Volume I No. 3 September 15, 2000

Official Internet Newsletter of Bantay-Media

Back to Homepage | Initial Issue: "Noli de Castro unmasked"
| NEW: Rigoberto Tiglao's Reply


Faced with a limited number of newspapers and television outlets, the Philippine Center for Investigative Journalism (PCIJ) is being junked by its main benefactor, Don Jaime Zobel de Ayala in favor of a new vehicle, the revived Manila News and Features of journalist entrepreneur Philip Lustre.

Only a few publications are now willing to run the irresponsible and mercenary journalism of PCIJ, namely Pinoy Times, a tabloid of very limited circulation owned by Eggie Apostol, former owner of the Philippine Daily Inquirer, the Philippine Star owned by Max Soliven and opposition Rep. Sonny Belmonte, the Business World because of PCIJ co-founder Jose Galang, the Manila Standard which is owned by the American Sorianos and their partner Ricky Razon, and every now and then, the Sun Manila, also of very limited circulation.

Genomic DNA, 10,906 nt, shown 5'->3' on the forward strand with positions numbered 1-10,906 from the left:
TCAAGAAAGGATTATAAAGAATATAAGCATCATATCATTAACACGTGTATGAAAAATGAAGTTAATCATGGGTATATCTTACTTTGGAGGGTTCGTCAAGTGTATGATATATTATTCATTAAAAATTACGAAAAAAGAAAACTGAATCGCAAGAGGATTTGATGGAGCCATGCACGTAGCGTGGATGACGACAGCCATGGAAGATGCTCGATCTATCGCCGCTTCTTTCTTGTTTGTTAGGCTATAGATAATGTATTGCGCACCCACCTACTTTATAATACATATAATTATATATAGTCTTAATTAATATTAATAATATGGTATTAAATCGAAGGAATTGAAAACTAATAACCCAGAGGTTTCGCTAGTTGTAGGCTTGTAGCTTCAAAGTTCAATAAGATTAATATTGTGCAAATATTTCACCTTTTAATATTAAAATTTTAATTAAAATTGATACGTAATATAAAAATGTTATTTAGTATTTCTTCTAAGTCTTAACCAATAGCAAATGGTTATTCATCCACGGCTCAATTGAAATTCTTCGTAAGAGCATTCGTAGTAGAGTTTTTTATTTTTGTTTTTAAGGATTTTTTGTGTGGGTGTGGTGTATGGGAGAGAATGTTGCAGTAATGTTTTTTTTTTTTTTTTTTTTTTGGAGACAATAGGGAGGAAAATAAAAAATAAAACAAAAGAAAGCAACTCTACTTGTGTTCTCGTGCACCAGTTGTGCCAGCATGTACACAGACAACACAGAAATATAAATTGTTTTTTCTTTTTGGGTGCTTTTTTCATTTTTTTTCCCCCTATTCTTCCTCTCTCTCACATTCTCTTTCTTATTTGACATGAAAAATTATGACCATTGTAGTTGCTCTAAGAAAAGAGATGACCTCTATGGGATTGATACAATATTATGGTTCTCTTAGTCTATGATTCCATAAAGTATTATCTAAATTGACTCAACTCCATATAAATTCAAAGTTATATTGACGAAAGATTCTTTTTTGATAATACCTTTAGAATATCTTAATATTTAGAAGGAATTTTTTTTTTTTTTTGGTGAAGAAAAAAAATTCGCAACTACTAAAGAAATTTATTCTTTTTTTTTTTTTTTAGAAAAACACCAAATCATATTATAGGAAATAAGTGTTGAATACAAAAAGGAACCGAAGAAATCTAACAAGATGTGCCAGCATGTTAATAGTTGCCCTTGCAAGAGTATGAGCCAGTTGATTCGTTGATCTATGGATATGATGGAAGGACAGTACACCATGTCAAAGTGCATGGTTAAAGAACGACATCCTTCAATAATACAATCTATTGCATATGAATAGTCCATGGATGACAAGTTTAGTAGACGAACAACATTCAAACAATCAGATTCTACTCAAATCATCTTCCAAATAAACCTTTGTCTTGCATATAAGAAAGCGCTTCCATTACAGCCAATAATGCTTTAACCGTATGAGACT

Pinoy Times will continue to run the PCIJ because the publisher, Vicente G. Tirol is a card-bearing member and co-founder of PCIJ. This may, however, result in the resignation of Chit Estella, editor-in-chief and Booma Cruz, managing editor, as the two were victims of PCIJ's Malou Mangahas during their short and tumultuous stint at the Manila Times.

Already Chit and Booma are looking for jobs elsewhere to avoid being used again by the PCIJ. (See PCIJ vs. PCIJ Part I)

The Philippine Star may also selectively use PCIJ stories because the schemer Max Soliven, who was able to acquire majority shares in the Star during the time of Betty Go-Belmonte, is a Lucio Tan puppet, being the publisher of Mabuhay, the in-flight magazine of the Philippine Air Lines. One call from Lucio Tan and Soliven crumbles immediately.

Soliven needs the Mabuhay magazine so that he can travel around the world 24 times a year with his secretary cum mistress and spend most of the year away from his wife.